Bob Cooke, partner and co-owner of the Max Restaurant Group, watered planters surrounding the patio at Max's Oyster Bar in West Hartford Center as they prepared to reopen for outdoor dining in 2020. File photo/Cloe Poisson / CTMirror.org

The Senate unanimously voted for final passage Wednesday of a bill extending by 13 months the right of restaurants to offer outdoor dining, as initially authorized by one of the Gov. Ned Lamont’s orders during the COVID-19 emergency.

Anything that undermines local zoning authority can be problematic in the legislature, but lawmakers in both parties said the consensus was to give the hospitality industry at least another season of outdoor dining as a legal right.

Sen. Norm Needleman, a Democrat who also serves as the first selectman of Essex, said he was voting for passage after consulting with local land-use offices in his community and district.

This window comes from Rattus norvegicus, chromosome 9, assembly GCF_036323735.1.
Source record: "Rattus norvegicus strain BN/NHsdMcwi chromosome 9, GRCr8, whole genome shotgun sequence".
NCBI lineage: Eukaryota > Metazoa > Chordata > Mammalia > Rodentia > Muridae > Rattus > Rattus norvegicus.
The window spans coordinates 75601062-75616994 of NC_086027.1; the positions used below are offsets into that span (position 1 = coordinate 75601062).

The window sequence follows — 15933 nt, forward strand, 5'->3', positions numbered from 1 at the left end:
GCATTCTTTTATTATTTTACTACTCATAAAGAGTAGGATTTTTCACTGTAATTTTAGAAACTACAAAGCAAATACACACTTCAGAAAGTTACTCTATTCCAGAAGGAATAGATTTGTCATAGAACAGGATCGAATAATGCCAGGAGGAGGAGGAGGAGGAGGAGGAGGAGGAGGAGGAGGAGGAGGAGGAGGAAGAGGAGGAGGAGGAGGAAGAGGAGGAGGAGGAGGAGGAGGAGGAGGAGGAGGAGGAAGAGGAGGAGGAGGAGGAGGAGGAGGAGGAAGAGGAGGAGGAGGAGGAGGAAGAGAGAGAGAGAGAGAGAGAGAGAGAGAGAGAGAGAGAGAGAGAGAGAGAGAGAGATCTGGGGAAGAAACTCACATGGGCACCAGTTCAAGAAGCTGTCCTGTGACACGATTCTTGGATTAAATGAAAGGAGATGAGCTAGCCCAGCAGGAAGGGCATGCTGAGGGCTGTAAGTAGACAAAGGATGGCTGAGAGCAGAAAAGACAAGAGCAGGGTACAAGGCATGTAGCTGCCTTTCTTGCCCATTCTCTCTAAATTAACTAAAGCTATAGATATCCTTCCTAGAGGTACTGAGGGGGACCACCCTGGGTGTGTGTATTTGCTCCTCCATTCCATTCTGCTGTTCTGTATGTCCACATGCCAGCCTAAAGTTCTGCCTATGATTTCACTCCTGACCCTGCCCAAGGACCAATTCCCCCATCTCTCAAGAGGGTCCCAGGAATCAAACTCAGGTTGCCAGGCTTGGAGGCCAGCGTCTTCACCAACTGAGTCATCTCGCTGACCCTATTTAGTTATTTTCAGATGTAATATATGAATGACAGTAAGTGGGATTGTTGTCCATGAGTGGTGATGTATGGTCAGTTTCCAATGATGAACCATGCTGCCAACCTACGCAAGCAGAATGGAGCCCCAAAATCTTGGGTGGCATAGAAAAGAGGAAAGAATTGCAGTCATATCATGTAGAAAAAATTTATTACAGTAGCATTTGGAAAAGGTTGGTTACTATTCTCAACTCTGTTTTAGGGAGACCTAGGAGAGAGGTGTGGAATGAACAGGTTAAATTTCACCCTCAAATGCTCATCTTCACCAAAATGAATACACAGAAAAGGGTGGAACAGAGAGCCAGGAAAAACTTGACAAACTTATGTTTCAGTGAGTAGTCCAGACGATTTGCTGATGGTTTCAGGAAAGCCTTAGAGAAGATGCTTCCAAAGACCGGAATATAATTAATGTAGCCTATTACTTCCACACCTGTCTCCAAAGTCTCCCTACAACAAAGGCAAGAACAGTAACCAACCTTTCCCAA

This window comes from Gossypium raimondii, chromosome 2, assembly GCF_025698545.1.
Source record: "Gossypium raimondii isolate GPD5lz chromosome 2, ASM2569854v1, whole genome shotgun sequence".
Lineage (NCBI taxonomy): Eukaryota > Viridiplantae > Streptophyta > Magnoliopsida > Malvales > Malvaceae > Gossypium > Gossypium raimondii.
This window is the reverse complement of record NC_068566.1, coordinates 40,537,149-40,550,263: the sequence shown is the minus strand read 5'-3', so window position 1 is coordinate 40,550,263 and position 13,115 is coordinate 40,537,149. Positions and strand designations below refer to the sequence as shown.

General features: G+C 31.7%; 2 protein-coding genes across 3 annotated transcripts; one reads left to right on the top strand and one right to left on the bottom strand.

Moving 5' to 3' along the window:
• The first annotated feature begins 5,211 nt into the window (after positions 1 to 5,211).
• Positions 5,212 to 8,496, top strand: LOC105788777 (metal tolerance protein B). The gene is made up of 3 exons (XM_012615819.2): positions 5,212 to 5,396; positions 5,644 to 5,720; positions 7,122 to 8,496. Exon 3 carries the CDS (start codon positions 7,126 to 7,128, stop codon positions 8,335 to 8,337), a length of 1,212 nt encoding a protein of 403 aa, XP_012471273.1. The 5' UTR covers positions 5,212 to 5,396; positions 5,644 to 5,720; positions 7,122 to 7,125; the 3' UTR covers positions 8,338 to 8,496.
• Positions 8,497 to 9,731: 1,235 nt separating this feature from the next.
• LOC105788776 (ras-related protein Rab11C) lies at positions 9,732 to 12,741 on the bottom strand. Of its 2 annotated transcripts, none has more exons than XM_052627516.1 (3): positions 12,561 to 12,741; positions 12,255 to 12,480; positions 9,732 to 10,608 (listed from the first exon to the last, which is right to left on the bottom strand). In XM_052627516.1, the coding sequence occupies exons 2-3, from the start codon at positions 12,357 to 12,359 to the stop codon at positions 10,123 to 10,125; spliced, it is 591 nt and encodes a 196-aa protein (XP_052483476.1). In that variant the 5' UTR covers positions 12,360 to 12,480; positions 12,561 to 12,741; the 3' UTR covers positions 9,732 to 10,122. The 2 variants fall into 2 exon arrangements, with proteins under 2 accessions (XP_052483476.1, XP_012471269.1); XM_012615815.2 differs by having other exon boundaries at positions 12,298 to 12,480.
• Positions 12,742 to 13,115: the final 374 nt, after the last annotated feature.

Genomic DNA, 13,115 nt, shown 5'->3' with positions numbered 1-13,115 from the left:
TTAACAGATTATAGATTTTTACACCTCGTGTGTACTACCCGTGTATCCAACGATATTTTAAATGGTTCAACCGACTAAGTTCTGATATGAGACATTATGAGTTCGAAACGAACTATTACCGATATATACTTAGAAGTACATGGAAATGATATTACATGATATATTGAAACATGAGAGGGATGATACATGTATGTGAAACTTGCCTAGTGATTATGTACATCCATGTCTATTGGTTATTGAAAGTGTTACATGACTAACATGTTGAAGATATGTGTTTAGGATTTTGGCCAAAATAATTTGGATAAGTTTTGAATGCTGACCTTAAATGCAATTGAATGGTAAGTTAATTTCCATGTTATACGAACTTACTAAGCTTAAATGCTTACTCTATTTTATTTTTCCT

“They all do understand that the greater good here is to try to let these guys recover,” Needleman said.

With every Democrat and a majority of Republicans in support, the House passed the measure, House Bill 5271, last week on a vote of 121-21.

A year ago, the legislature enshrined the basics of the order in a temporary state law, a gesture to a restaurant industry that was hard hit by the pandemic and identified outdoor dining as vital to keeping many eateries viable.

Without the new law, the right to outdoor dining would expire on March 31. The governor’s signature is certain.

The extension was supported by the two associations that represent municipalities, the Connecticut Council of Small Towns and the Connecticut Conference of Municipalities and sought by the restaurant industry.

Scott Dolch, the president of the Connecticut Restaurant Association, applauded the bipartisan passage of what he called “a timely and much-needed measure that will help Connecticut’s restaurant industry as it continues to recover from the COVID-19 pandemic.”

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Mark is the Capitol Bureau Chief and a co-founder of CT Mirror. He is a frequent contributor to WNPR, a former state politics writer for The Hartford Courant and Journal Inquirer, and contributor for The New York Times.